• Bodil, the family farm is alive and well in ND. My brother is the 4th generation to run his farm and my husband is the 3rd. Our way of life is so different than that of people in more densely populated areas. They only see corporate farms and see progress in modern farming practices as evil. You asked about organic farming. We can’t do it on a large scale (our family’s farm is 6000 acres) because it isn’t sustainable. We would be wiped out by bugs, disease, and due to our location in the Devils Lake Basin, fungus.
      ND’s economy is growing and our population is growing! We aren’t suffering the effects of the economic depression like California and Minnesota. I think you need to visit us in ND!!!

        • Well Julie, that depends on what you do and where you live in Minnesota. After 28 years, horrific business taxes etc., we’re moving back to North Dakota.

    • I agree Bodil. North Dakota is really cold and windy, however….so it would be a real adjustment for most people. USA used to have a “Homestead Act”, where if a person lived on a piece of property and farmed it for 7 years, it would belong to them. Too bad we still don’t have this Act.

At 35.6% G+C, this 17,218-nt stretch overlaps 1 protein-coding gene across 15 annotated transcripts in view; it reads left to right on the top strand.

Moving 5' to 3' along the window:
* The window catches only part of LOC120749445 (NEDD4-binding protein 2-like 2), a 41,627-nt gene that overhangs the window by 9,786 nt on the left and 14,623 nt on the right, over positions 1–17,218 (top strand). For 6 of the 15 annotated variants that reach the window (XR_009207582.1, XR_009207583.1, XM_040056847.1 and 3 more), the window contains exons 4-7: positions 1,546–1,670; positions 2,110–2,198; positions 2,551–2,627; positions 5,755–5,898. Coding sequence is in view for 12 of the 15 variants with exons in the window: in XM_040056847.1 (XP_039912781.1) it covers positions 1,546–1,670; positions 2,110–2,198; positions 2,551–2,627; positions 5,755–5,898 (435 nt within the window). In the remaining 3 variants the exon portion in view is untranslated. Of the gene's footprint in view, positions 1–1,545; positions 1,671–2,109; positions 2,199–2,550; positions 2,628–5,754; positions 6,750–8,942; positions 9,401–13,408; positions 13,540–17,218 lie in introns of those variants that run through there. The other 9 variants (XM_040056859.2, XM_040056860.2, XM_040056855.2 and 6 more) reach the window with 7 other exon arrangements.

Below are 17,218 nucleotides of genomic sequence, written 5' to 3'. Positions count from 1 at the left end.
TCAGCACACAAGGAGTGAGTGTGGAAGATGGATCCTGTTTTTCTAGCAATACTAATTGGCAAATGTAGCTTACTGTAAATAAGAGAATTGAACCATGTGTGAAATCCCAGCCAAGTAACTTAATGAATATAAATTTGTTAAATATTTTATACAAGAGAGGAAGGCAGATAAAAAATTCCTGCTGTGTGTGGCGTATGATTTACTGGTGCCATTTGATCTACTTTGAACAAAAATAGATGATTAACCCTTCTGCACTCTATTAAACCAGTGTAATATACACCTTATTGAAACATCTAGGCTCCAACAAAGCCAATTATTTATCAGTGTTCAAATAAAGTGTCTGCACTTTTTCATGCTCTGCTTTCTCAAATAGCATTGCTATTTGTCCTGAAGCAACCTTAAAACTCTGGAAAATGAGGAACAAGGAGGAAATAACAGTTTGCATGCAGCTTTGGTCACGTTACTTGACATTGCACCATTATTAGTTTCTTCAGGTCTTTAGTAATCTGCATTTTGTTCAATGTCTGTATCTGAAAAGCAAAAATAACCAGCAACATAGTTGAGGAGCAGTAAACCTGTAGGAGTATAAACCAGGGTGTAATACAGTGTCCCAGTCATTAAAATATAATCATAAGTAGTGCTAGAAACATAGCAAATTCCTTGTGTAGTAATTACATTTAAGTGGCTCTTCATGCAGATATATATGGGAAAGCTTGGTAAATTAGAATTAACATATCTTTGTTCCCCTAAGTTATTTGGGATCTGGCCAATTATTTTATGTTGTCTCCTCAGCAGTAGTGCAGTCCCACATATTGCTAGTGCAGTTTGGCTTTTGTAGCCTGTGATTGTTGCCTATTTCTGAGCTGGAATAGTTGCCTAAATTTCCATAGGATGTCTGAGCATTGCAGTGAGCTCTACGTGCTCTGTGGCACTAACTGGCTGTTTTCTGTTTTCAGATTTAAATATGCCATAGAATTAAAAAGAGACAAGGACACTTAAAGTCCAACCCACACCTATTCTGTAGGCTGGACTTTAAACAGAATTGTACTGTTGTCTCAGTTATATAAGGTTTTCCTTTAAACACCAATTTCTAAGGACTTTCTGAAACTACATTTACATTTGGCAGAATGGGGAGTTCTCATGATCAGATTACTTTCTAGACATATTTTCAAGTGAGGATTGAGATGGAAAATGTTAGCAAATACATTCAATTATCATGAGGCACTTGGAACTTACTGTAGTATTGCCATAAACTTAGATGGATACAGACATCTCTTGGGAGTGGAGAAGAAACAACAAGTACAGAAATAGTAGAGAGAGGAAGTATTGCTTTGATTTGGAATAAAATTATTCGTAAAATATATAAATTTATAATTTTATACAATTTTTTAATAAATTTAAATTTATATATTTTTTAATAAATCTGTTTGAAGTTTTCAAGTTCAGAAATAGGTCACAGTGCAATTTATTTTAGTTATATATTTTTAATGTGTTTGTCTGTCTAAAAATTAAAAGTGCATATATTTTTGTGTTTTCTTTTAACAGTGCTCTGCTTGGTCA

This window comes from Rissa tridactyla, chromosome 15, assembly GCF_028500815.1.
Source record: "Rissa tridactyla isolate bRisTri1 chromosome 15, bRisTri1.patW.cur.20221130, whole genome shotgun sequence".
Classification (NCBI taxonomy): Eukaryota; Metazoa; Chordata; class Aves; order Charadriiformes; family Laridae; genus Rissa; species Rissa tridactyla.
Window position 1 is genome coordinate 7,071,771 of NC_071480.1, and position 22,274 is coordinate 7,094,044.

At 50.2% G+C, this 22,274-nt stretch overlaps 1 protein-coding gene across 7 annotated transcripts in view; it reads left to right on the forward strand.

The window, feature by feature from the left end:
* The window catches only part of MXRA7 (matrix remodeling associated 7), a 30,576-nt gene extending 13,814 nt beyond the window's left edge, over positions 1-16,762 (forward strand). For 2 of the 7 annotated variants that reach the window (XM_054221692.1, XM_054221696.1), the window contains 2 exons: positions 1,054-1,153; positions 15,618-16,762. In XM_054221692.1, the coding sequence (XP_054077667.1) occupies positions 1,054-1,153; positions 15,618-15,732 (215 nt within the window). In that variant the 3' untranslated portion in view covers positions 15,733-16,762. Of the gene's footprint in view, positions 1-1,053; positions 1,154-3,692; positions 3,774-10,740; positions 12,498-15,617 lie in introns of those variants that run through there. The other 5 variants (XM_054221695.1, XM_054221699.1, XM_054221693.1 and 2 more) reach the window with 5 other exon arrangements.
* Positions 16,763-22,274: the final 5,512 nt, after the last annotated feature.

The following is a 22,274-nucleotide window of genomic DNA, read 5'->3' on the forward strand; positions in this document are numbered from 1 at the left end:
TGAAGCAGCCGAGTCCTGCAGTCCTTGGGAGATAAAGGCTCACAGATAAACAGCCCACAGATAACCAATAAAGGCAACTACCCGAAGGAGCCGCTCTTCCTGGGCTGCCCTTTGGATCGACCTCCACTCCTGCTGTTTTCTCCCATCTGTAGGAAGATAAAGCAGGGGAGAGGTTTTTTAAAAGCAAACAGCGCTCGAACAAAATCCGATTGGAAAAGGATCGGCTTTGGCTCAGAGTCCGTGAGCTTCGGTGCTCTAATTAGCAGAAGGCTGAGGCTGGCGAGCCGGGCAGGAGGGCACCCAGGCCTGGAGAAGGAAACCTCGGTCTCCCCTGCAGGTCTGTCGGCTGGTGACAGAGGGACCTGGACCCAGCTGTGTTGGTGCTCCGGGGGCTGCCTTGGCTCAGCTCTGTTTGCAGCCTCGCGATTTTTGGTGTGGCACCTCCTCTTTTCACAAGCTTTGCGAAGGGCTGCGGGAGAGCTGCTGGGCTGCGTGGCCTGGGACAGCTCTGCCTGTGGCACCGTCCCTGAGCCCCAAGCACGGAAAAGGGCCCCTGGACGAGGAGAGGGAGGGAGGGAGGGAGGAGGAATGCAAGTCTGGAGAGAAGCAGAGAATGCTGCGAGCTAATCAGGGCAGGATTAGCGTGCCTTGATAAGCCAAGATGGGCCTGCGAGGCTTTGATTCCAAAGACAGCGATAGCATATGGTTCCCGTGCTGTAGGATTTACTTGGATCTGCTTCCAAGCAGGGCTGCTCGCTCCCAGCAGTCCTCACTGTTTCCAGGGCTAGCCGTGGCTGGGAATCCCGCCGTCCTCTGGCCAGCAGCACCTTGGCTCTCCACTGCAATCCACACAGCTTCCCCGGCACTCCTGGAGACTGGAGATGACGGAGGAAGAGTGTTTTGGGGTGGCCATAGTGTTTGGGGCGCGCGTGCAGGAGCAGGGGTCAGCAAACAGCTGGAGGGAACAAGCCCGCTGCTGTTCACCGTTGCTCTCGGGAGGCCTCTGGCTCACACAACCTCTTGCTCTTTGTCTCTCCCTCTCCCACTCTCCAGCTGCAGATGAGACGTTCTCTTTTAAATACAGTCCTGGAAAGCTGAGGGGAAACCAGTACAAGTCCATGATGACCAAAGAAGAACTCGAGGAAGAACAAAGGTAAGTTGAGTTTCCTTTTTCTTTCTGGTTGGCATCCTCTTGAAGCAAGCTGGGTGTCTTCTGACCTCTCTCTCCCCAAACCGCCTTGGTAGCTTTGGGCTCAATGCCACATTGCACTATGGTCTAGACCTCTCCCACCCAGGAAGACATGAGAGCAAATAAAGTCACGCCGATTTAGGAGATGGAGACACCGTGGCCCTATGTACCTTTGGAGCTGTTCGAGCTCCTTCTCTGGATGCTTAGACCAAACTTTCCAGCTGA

• What fabulous and easily implemented ideas!! I too think along these lines.. But- seems the ‘powers the be’ have no desire to resurrect, reuse, or let someone have them to make a better life.

  5. Bodil, I am sure many Americans ask themselves the same questions, I know I do. However, you have answered most of those questions yourself: all of this hinges on money and what you suggest is not economically sound. The small American family farm is a thing of our past; the small farmer simply cannot compete in the marketplace with the mega-corporate farm industry. You mention that this same thing is happening in your own country, so you get the problem. And I agree, it is too bad, as what we have have traded is quality of life. Jan states it most astutely: is progress really progress? Sometimes it is not.